The high school lunch bell has just sounded; where are you going to sit? Do you have a spot reserved at the popular table? Or are you a band geek, trying to find your friends and avoid being tripped by the preps? Maybe you’re a floater, able to mingle with the different cliques and groups. Forget that pop quiz in biology; lunch hour is often the most stressful period in the school day, pointing out as it does the layers of division among school kids.

Into this world comes author Alexandra Robbins (Pledged, The Overachievers). The Geeks Shall Inherit the Earth wears its bias right in the title. While observing seven distinct types at different schools across the U.S., Robbins repeatedly unearths evidence of the value brought to the setting by so-called “nerds,” “geeks,” “emos” and others often singled out for exclusion or abuse. Her “quirk theory” posits that the very qualities that make these kids outsiders in school are the ones that will have positive real-world applications later. But for those talents to be realized they must be nurtured, not squelched. This book takes an interesting approach to righting that wrong.

Where in the past Robbins merely reported on what she saw, now she gets into the trenches, creating challenges designed to expand the social circles and safe points of contact for the people she profiles. It’s a relief to see band geek Noah come out of his shell and develop new leadership skills, and “popular bitch” Whitney thrives when she’s allowed to ditch her high-maintenance power clique and talk to whomever she likes.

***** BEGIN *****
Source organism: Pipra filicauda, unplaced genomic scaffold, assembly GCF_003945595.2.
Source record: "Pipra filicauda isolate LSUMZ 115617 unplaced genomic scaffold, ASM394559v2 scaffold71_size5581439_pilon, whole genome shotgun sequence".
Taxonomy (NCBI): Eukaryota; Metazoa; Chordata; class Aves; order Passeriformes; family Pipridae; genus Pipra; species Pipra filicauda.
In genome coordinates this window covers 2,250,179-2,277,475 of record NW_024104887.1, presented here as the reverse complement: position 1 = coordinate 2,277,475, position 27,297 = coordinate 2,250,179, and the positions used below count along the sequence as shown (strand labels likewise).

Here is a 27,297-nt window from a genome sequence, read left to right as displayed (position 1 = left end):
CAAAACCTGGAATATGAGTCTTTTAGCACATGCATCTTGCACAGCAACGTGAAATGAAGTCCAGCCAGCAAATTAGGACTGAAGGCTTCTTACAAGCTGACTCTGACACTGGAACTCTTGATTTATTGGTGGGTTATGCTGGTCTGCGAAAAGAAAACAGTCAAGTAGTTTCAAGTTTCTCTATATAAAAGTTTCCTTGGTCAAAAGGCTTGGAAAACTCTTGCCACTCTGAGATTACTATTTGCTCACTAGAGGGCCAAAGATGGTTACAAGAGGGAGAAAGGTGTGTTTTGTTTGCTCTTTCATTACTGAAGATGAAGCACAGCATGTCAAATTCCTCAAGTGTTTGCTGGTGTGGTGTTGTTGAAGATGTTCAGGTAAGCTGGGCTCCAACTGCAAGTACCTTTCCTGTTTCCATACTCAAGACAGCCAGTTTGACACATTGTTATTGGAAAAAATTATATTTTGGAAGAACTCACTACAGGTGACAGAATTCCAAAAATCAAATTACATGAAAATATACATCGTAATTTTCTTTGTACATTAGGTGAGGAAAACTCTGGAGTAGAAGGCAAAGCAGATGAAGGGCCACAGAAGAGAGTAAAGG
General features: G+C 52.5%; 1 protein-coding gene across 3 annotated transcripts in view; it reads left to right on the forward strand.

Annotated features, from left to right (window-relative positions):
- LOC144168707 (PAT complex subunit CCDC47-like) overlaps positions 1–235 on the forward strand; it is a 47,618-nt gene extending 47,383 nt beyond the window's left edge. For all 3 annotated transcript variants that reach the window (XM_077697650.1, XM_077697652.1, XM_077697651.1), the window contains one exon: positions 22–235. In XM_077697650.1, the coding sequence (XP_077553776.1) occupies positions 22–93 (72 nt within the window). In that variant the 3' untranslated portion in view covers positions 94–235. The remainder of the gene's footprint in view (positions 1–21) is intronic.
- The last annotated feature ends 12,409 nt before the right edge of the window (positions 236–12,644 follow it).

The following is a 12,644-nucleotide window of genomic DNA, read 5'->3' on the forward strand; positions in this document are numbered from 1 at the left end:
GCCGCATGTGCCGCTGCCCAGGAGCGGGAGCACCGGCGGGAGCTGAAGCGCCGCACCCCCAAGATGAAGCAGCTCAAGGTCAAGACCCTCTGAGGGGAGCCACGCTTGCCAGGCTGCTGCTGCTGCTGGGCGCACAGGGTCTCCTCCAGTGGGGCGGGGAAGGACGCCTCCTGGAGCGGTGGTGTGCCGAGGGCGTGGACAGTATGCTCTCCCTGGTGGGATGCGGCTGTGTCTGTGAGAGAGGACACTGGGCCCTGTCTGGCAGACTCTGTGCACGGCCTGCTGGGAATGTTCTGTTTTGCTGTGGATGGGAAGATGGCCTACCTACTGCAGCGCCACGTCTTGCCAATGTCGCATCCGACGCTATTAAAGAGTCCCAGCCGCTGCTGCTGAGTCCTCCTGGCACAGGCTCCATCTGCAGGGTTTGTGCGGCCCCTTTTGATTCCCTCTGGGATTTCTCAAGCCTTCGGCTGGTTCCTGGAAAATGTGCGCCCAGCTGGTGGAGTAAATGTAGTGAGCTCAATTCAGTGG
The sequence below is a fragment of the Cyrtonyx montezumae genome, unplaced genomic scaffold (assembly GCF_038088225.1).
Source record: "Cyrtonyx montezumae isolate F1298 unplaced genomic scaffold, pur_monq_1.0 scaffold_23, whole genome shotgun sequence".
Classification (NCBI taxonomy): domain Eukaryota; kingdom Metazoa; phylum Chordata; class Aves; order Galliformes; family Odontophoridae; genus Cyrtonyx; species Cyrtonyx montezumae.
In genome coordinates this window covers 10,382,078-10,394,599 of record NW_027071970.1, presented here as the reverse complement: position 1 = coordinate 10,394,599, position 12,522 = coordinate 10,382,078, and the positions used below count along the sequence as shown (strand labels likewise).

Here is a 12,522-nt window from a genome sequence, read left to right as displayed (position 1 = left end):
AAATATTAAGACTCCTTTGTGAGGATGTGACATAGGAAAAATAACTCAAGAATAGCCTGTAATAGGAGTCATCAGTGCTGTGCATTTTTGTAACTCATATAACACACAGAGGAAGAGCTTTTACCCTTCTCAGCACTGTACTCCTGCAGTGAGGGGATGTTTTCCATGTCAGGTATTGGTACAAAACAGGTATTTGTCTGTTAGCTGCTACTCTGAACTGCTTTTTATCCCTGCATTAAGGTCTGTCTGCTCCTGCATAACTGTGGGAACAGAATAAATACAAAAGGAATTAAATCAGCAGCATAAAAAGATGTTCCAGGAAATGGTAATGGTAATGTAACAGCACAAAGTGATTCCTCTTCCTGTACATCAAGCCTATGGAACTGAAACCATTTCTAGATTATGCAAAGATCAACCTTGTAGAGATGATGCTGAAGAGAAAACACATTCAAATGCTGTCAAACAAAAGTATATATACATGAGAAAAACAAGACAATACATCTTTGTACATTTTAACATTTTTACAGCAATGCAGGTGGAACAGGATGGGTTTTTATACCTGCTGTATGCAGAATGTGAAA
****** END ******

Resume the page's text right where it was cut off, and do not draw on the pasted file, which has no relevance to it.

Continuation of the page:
The revenge of the nerds prophesied here should please anyone who was ever left out of a group for being too much themselves. Students, parents and teachers working to facilitate more social cross-pollination will appreciate the tips on how to create a safe space for creativity to thrive. Robbins makes the case that it’s necessary work, because the harshest consequence of enforced conformity “is that so many . . . students . . . think that they have done or felt something wrong.” The Geeks Shall Inherit the Earth is fascinating; here’s hoping it finds a place in the curriculum for teachers and students alike.

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